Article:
Study on poverty and literacy shows 400,000 Quebecers are socio-economically vulnerable
A study released Tuesday points out that in this unusual situation where Quebec is facing both high inflation and labour shortages, a portion of the population is subject to economic and social poverty and low literacy, making them highly vulnerable.
The study entitled 'Overview of a high vulnerability index in several Quebec cities,' conducted by economist Pierre Langlois for the Literacy Foundation, explains that the coexistence of literacy and income issues results in a perfect social storm.
The economist's high vulnerability index reaches 6 per cent of the population aged 15 and over in Quebec, or nearly 400,000 people.
On the one hand, the study noted that poor basic skills hinder employability, salary progression, and educational and professional training. On the other hand, living on a low income makes it almost impossible to make use of the resources and time needed for adult learning or professional retraining without specific financial support.
The author pointed out that the two phenomena feed each other, creating a spiral of social and economic insecurity.
Among the 50 most populous areas in Quebec, this index of great vulnerability peaks at 13.36 per cent in Joliette, 11.96 per cent in Lachute and 9.66 per cent in Shawinigan. The study explains these results by higher-income security issues and lower literacy scores in their population aged 16 to 65.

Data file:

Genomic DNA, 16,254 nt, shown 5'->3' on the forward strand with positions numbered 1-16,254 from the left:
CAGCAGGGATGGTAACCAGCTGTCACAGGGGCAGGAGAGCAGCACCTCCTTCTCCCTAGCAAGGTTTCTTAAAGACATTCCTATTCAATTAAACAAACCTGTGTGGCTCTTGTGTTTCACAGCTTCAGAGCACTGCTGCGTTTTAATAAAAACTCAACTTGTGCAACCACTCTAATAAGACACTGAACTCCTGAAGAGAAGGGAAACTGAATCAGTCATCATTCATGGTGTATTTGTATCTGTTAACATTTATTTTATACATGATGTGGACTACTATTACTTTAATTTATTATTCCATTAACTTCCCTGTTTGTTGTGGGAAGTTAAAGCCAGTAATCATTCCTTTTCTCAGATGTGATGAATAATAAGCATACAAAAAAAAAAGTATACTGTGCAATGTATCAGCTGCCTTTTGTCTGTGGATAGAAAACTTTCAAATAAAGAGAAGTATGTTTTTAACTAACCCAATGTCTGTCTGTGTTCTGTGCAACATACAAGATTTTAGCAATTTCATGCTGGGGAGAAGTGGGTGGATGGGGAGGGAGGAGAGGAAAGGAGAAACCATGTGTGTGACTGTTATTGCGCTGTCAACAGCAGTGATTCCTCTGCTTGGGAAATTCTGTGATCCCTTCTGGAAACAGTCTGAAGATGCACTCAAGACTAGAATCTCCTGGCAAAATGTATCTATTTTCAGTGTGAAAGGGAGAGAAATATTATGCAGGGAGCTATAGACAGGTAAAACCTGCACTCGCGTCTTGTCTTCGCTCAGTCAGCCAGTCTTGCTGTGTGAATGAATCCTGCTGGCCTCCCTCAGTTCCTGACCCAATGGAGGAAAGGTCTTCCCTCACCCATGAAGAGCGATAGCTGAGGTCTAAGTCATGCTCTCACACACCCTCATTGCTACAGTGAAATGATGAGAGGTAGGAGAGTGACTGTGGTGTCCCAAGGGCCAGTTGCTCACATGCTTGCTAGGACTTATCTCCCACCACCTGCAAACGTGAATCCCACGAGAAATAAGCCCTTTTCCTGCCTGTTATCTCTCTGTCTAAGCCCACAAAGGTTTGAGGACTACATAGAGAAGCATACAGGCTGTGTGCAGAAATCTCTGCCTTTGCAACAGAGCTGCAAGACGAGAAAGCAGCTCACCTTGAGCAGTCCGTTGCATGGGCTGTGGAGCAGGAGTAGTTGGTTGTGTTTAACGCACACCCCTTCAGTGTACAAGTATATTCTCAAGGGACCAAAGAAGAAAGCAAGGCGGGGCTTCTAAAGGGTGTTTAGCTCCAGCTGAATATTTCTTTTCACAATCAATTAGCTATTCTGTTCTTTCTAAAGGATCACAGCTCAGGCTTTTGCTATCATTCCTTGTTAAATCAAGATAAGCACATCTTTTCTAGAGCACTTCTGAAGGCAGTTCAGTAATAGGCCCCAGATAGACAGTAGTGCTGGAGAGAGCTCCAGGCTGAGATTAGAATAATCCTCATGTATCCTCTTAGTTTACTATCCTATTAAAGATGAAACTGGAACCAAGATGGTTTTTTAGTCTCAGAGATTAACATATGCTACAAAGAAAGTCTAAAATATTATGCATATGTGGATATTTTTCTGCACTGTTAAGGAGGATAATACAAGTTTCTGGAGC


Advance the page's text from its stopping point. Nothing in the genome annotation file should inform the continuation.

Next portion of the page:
Suburban cities such as Terrebonne, Brossard, Repentigny, Blainville, Saint-Eustache, Mascouche or Boucherville have vulnerability indices that are much lower than the Quebec average. For example, in Boucherville, it's close to 1 per cent.
A similar result was observed in predominantly English-speaking cities such as Dollard-des-Ormeaux and Pointe-Claire.
To address the high level of vulnerability, Langlois proposed combining a skills requalification program with a program to provide basic financial support. In his opinion, that strategy would enable more than 176,000 people aged 20 to 59 to escape both economic and social poverty.
The economist adds that reducing this high vulnerability in Quebec would generate a recurring economic injection of more than $1 billion in Quebec's gross domestic product (GDP).
- This report by The Canadian Press was first published in French on May 3, 2022